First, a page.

DJIA: Does the Past Offer Hope?

After the horrid US data released this morning, there are plenty of reasons to believe that the equity markets including the Dow Jones Industrial Average are headed lower. We have argued that the next string of GDP reports will finally reflect the recessionary conditions that Americans are already feeling. However in every battle there are signs of hope. Here is a very interesting chart published by Barclays Capital this morning. They compare the current equity market movements to that of the “Panic of 1907.”

The similarities are striking. In 1907, the last leg lower in the Dow was the 37% decline that lasted from the second quarter to the fourth quarter. So far this year we have only seen a 34% decline from the August high of 11867 to the October low of 7882. Another 3 percent decline would bring the Dow down to 7475.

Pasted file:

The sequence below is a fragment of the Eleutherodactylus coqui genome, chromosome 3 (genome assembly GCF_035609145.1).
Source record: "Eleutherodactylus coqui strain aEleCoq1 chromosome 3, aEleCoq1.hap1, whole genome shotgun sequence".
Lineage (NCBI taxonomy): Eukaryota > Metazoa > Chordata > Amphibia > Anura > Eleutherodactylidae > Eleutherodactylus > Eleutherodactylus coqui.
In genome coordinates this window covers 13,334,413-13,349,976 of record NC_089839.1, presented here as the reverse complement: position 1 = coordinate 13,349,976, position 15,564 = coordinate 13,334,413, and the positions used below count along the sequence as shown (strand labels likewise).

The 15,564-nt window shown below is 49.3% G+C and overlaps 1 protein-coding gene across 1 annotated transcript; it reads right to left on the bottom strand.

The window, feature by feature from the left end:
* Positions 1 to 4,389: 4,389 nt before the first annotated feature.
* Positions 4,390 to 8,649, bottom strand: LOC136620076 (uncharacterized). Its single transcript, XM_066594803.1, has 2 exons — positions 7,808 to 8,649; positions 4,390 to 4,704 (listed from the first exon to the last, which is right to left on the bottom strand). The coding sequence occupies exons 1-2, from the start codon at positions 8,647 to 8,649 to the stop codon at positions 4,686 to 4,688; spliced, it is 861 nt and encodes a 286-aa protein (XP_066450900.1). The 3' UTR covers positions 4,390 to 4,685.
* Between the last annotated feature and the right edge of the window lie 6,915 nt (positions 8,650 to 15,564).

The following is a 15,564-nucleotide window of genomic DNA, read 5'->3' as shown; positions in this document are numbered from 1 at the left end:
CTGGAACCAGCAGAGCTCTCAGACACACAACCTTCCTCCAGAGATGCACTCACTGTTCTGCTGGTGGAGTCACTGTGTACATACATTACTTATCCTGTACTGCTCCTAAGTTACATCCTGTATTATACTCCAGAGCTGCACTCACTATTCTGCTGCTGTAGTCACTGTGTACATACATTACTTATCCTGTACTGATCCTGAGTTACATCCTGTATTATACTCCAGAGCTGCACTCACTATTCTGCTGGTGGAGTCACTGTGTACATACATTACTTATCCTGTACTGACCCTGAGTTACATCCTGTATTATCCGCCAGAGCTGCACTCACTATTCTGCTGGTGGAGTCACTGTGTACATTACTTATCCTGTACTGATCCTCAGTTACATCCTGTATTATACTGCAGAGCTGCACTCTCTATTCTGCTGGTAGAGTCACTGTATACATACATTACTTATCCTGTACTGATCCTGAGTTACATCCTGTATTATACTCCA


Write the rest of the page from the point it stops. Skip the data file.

Click to Enlarge

Barclays Capital

Barclays Capital

The price action in the Dow in 1907 suggests that there could be one final push lower in equities before a long term bottom and when a rally does happen, it could be as much as 20 percent. Afterward, expect a long phase of consolidation. Back in 1907, there was a 15 year consolidation before the stock market picked up once again and we entered the Roaring 20s.

Here’s a chart of the Dow from 1900-2004 (click to enlarge)

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Oil Continues to Drive the Dollar